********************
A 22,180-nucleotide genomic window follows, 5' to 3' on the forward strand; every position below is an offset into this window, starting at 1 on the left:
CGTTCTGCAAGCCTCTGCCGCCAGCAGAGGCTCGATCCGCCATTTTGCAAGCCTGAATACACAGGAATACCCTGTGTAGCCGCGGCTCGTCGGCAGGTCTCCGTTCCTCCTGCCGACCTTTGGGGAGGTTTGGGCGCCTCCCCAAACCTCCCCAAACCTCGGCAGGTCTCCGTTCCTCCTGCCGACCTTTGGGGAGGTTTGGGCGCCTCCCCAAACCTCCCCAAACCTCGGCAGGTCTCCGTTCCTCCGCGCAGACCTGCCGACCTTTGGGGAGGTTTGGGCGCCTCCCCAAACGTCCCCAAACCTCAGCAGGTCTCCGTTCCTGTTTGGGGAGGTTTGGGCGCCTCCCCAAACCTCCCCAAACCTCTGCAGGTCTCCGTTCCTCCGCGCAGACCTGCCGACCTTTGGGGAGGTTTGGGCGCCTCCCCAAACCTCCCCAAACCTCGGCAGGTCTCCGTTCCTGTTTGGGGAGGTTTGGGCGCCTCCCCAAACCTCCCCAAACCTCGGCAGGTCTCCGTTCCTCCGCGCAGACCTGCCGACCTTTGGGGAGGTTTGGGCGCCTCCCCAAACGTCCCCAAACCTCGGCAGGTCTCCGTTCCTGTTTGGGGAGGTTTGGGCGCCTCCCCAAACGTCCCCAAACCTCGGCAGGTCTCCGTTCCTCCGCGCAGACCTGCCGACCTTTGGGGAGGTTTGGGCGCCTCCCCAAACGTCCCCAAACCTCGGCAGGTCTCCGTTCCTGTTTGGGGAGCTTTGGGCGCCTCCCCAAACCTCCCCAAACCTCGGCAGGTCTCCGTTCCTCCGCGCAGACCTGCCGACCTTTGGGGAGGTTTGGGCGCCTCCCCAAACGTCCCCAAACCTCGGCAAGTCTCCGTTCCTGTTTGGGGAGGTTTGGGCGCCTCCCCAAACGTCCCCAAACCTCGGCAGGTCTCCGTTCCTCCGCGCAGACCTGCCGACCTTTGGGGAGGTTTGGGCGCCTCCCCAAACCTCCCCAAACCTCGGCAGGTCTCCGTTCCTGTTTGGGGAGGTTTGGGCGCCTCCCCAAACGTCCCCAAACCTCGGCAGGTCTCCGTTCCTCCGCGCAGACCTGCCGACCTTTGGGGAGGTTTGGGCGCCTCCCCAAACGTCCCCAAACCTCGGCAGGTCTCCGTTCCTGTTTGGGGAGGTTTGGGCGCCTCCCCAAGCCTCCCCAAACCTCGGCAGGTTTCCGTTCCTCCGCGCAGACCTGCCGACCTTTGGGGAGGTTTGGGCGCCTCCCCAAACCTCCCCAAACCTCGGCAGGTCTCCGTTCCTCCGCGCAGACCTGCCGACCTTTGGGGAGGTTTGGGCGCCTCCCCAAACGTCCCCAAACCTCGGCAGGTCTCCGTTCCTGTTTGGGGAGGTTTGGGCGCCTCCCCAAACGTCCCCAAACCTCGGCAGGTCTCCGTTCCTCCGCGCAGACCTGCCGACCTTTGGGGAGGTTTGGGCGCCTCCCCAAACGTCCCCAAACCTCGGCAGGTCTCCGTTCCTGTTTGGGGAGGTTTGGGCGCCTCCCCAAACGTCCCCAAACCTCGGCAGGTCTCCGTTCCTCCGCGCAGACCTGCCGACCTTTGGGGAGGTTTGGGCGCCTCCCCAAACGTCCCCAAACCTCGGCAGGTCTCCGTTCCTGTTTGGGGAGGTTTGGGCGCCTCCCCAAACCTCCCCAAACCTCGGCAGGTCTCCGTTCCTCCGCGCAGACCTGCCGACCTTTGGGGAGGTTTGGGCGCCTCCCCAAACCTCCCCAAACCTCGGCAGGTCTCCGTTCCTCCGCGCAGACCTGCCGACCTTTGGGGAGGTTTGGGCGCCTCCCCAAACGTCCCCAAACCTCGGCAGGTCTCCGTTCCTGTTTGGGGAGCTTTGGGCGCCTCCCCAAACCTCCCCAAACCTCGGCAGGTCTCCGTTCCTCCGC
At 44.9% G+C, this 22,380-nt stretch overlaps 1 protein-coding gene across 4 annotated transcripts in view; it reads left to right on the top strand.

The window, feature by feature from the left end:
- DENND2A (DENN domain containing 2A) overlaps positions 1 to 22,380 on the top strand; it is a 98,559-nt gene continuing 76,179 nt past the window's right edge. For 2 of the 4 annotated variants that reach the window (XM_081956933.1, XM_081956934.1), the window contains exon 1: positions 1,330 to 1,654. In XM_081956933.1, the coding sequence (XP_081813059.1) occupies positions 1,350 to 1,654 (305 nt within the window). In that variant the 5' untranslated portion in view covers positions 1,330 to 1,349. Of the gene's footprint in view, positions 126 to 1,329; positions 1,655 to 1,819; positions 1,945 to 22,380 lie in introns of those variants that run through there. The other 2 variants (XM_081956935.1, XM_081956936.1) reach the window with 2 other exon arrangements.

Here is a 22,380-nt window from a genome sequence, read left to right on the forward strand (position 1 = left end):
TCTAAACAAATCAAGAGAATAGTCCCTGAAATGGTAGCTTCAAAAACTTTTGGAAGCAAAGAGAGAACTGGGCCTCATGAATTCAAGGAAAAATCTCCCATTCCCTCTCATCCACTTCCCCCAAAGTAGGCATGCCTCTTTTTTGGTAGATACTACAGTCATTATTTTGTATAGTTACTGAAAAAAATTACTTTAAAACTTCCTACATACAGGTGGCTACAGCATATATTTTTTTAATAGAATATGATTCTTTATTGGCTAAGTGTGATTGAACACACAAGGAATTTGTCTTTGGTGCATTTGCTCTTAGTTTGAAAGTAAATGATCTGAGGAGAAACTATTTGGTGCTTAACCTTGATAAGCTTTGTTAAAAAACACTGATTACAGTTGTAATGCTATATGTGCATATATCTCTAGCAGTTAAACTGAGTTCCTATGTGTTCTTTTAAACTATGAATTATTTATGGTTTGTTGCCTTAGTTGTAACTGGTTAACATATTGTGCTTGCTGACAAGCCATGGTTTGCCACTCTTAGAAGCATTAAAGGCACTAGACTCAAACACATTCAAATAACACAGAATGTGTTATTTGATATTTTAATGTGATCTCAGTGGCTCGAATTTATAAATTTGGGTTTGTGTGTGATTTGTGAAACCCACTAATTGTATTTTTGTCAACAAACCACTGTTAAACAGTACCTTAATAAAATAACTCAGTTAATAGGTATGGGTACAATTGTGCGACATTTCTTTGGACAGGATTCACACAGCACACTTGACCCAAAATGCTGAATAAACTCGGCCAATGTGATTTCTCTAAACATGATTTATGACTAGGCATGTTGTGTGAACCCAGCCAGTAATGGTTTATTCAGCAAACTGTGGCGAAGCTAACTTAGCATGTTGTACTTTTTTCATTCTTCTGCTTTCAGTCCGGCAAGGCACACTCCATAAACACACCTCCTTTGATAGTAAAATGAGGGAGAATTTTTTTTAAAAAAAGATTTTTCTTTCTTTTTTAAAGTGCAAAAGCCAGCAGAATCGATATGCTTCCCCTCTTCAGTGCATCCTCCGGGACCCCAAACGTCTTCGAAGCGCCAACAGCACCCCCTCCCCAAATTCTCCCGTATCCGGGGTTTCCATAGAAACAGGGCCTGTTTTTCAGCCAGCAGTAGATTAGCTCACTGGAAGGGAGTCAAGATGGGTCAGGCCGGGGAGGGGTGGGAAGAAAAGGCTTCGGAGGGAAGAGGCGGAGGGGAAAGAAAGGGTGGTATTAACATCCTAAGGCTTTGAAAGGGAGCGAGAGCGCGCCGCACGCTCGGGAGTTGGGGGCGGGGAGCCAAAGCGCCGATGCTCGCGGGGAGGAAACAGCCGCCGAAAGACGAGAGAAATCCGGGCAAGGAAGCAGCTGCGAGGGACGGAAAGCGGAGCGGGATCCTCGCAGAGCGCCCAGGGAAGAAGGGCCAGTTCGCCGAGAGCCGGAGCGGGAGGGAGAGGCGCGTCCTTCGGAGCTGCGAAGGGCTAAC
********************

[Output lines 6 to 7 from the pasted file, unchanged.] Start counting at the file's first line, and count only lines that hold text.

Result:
Here is a 22,380-nt window from a genome sequence, read left to right on the forward strand (position 1 = left end):
TCTAAACAAATCAAGAGAATAGTCCCTGAAATGGTAGCTTCAAAAACTTTTGGAAGCAAAGAGAGAACTGGGCCTCATGAATTCAAGGAAAAATCTCCCATTCCCTCTCATCCACTTCCCCCAAAGTAGGCATGCCTCTTTTTTGGTAGATACTACAGTCATTATTTTGTATAGTTACTGAAAAAAATTACTTTAAAACTTCCTACATACAGGTGGCTACAGCATATATTTTTTTAATAGAATATGATTCTTTATTGGCTAAGTGTGATTGAACACACAAGGAATTTGTCTTTGGTGCATTTGCTCTTAGTTTGAAAGTAAATGATCTGAGGAGAAACTATTTGGTGCTTAACCTTGATAAGCTTTGTTAAAAAACACTGATTACAGTTGTAATGCTATATGTGCATATATCTCTAGCAGTTAAACTGAGTTCCTATGTGTTCTTTTAAACTATGAATTATTTATGGTTTGTTGCCTTAGTTGTAACTGGTTAACATATTGTGCTTGCTGACAAGCCATGGTTTGCCACTCTTAGAAGCATTAAAGGCACTAGACTCAAACACATTCAAATAACACAGAATGTGTTATTTGATATTTTAATGTGATCTCAGTGGCTCGAATTTATAAATTTGGGTTTGTGTGTGATTTGTGAAACCCACTAATTGTATTTTTGTCAACAAACCACTGTTAAACAGTACCTTAATAAAATAACTCAGTTAATAGGTATGGGTACAATTGTGCGACATTTCTTTGGACAGGATTCACACAGCACACTTGACCCAAAATGCTGAATAAACTCGGCCAATGTGATTTCTCTAAACATGATTTATGACTAGGCATGTTGTGTGAACCCAGCCAGTAATGGTTTATTCAGCAAACTGTGGCGAAGCTAACTTAGCATGTTGTACTTTTTTCATTCTTCTGCTTTCAGTCCGGCAAGGCACACTCCATAAACACACCTCCTTTGATAGTAAAATGAGGGAGAATTTTTTTTAAAAAAAGATTTTTCTTTCTTTTTTAAAGTGCAAAAGCCAGCAGAATCGATATGCTTCCCCTCTTCAGTGCATCCTCCGGGACCCCAAACGTCTTCGAAGCGCCAACAGCACCCCCTCCCCAAATTCTCCCGTATCCGGGGTTTCCATAGAAACAGGGCCTGTTTTTCAGCCAGCAGTAGATTAGCTCACTGGAAGGGAGTCAAGATGGGTCAGGCCGGGGAGGGGTGGGAAGAAAAGGCTTCGGAGGGAAGAGGCGGAGGGGAAAGAAAGGGTGGTATTAACATCCTAAGGCTTTGAAAGGGAGCGAGAGCGCGCCGCACGCTCGGGAGTTGGGGGCGGGGAGCCAAAGCGCCGATGCTCGCGGGGAGGAAACAGCCGCCGAAAGACGAGAGAAATCCGGGCAAGGAAGCAGCTGCGAGGGACGGAAAGCGGAGCGGGATCCTCGCAGAGCGCCCAGGGAAGAAGGGCCAGTTCGCCGAGAGCCGGAGCGGGAGGGAGAGGCGCGTCCTTCGGAGCTGCGAAGGGCTAAC